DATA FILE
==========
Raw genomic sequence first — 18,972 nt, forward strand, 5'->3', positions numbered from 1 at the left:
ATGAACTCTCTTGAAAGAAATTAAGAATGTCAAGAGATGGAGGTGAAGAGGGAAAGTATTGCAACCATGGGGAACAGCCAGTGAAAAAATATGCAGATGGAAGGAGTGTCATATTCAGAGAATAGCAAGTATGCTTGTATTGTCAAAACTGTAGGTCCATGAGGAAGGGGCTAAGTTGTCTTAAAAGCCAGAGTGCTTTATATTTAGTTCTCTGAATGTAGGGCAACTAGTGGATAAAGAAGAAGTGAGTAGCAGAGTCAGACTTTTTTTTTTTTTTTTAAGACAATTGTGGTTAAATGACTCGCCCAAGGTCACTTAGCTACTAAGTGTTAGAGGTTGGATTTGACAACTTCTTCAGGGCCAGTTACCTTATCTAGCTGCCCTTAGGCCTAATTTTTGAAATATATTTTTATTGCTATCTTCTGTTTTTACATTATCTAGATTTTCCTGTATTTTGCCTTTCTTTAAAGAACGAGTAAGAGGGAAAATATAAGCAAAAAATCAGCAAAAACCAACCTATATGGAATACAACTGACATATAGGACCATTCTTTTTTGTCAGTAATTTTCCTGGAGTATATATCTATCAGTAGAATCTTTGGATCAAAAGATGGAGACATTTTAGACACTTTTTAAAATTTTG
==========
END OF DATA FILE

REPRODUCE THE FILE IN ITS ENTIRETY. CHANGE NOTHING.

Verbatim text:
Raw genomic sequence first — 18,972 nt, forward strand, 5'->3', positions numbered from 1 at the left:
ATGAACTCTCTTGAAAGAAATTAAGAATGTCAAGAGATGGAGGTGAAGAGGGAAAGTATTGCAACCATGGGGAACAGCCAGTGAAAAAATATGCAGATGGAAGGAGTGTCATATTCAGAGAATAGCAAGTATGCTTGTATTGTCAAAACTGTAGGTCCATGAGGAAGGGGCTAAGTTGTCTTAAAAGCCAGAGTGCTTTATATTTAGTTCTCTGAATGTAGGGCAACTAGTGGATAAAGAAGAAGTGAGTAGCAGAGTCAGACTTTTTTTTTTTTTTTTAAGACAATTGTGGTTAAATGACTCGCCCAAGGTCACTTAGCTACTAAGTGTTAGAGGTTGGATTTGACAACTTCTTCAGGGCCAGTTACCTTATCTAGCTGCCCTTAGGCCTAATTTTTGAAATATATTTTTATTGCTATCTTCTGTTTTTACATTATCTAGATTTTCCTGTATTTTGCCTTTCTTTAAAGAACGAGTAAGAGGGAAAATATAAGCAAAAAATCAGCAAAAACCAACCTATATGGAATACAACTGACATATAGGACCATTCTTTTTTGTCAGTAATTTTCCTGGAGTATATATCTATCAGTAGAATCTTTGGATCAAAAGATGGAGACATTTTAGACACTTTTTAAAATTTTG